When range riders observe a group of cattle that are bedded and appear to be relaxed and calm, riders do not make them stand, attempt to move them, or harass them; as such, injured calves are not always readily discernible and easily observed. The livestock producers removed the most severely injured calves from the range back to the ranch headquarters for medical attention and monitoring.
An additional injured calf was reported to and investigated by WDFW staff on July 13, and was confirmed as a wolf depredation.
The combination of bite wounds and lacerations with associated swelling consistent with hemorrhaging on all of the calves and recent wolf locations in the area provide evidence consistent with confirmed wolf depredations.
The affected livestock producer had the following proactive, nonlethal deterrents in place at the time of the depredation: removing or treating sick or injured livestock when discovered, carcass sanitation, calving away from areas occupied by wolves, delaying the turnout of livestock until wild ungulates are born, human presence around livestock, and using range riders.
This livestock producer used Cattle Producers of Washington range riders for six full days and eight partial days from May 21 through mid-June mainly on an 800- acre private pasture. Range riders transitioned with the livestock to larger summer grazing allotments. Following the depredation confirmed on June 17, range riding and livestock monitoring efforts were intensified. Range riding has been occurring four days a week, with the largest gap in coverage being two days. In addition to this increase in range riding, the producer, family members, or ranch staff have checked the cattle on the grazing allotment near the Wedge territory on a daily basis since the depredation confirmed on June 17.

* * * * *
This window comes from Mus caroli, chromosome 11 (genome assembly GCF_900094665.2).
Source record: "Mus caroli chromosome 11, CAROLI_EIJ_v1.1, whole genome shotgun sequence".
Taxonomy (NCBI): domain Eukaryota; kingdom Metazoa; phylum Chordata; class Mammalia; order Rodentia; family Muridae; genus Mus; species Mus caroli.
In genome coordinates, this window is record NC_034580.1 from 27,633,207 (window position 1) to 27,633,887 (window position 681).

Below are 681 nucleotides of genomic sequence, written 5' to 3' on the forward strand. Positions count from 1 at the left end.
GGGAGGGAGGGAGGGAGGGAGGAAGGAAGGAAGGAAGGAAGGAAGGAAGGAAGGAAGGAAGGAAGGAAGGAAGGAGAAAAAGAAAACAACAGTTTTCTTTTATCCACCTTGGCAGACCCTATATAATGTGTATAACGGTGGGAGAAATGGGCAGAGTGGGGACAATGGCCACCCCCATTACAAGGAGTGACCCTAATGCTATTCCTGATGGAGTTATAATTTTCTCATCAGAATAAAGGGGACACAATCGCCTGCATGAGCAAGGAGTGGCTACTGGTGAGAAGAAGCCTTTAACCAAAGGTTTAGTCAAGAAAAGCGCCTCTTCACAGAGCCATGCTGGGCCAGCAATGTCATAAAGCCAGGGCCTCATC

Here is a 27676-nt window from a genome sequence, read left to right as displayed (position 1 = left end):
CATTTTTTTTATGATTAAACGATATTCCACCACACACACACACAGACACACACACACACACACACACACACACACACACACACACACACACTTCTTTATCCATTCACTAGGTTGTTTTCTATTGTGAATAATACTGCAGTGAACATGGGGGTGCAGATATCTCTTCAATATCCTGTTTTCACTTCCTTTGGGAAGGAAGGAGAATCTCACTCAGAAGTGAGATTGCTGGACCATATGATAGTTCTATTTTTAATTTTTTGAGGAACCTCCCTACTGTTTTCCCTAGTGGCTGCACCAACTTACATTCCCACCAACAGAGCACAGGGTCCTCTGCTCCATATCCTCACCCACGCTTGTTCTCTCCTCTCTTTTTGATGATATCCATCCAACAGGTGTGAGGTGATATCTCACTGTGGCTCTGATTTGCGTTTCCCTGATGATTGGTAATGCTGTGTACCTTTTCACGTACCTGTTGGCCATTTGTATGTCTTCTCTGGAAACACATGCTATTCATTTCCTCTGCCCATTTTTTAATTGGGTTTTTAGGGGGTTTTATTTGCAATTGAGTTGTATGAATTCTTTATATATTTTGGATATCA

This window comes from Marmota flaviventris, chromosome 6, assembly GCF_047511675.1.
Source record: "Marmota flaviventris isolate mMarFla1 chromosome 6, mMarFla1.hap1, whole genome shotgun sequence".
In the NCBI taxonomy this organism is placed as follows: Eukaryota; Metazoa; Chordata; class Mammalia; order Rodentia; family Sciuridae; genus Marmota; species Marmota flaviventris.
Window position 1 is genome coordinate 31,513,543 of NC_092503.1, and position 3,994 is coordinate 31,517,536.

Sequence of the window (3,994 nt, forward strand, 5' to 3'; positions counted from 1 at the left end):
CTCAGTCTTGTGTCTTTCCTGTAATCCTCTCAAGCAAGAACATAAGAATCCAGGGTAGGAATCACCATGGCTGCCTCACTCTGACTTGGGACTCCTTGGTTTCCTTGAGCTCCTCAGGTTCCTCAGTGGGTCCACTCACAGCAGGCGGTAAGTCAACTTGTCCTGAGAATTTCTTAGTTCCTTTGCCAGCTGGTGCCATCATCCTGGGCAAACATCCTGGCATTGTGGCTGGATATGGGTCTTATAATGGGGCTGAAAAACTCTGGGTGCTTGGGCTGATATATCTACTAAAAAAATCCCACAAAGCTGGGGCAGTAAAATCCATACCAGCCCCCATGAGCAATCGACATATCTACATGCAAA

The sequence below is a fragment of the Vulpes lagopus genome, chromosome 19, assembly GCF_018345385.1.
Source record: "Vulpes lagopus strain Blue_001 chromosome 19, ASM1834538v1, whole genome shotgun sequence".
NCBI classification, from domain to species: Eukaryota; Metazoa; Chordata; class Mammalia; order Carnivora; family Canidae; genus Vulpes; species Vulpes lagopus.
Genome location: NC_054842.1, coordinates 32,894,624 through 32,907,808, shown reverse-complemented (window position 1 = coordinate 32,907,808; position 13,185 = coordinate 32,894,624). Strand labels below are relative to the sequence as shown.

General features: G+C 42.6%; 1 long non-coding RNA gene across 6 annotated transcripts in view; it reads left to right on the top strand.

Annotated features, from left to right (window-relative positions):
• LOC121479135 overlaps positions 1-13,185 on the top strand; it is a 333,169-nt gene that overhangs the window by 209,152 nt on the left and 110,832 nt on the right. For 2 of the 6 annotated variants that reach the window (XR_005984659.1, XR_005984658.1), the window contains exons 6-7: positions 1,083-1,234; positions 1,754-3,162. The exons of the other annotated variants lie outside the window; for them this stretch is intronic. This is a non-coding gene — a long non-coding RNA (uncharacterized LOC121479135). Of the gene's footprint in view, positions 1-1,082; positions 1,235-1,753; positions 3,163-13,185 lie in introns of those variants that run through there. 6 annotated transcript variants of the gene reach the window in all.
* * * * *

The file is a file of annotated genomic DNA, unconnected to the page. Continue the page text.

WDFW has documented nine depredation incidents since May 11, 2020 attributed to the Wedge pack. WDFW staff are discussing how to most effectively address this situation; Director Susewind will also assess this situation and consider what action to take.
The Eastern Arizona Counties Organization (ECO) has made a contribution of $35,000 to support the Range Rider Program managed by the Interagency Field Team (IFT) of the Mexican Wolf Recovery Project.
Created in 1993, the ECO includes Apache, Cochise, Gila, Graham, Greenlee and Navajo counties. The ECO counties have developed a leading role in natural resources and public lands management issues in eastern Arizona, including forest and watershed restoration, travel management and public land access, threatened and endangered species management, rural economic development, and recreation issues.
"The Arizona Game and Fish Department and its conservation partners are grateful to the ECO for their support of the Range Rider Program," said Jim deVos, AZGFD assistant director for wildlife management. "One of the key activities the department is engaged in is reducing depredations on livestock in the wolf recovery area. This monetary contribution will go a long way toward increasing staff availability to livestock producers and the IFT to haze wolves from areas with active depredation activities."
"ECO is pleased to provide this funding to AZGFD and the IFT," said Jason Whiting, ECO chair. "Over the past two years, the number of depredations has increased as the wolf population increased, and this is impacting the region's ranchers. Wolf depredations usually peak in early summer and continue into the fall, so this funding for the Range Rider Program will be put on the ground now."
AZGFD’s deVos notes that Mexican wolf recovery has seen growth over the last decade, with the 2019 wolf count being 163, nearly a 24% increase from the prior year.
According to the Arizona Game & Fish Department: "During the month of June, there were 21 confirmed wolf depredation incidents on livestock and two livestock injured by wolves.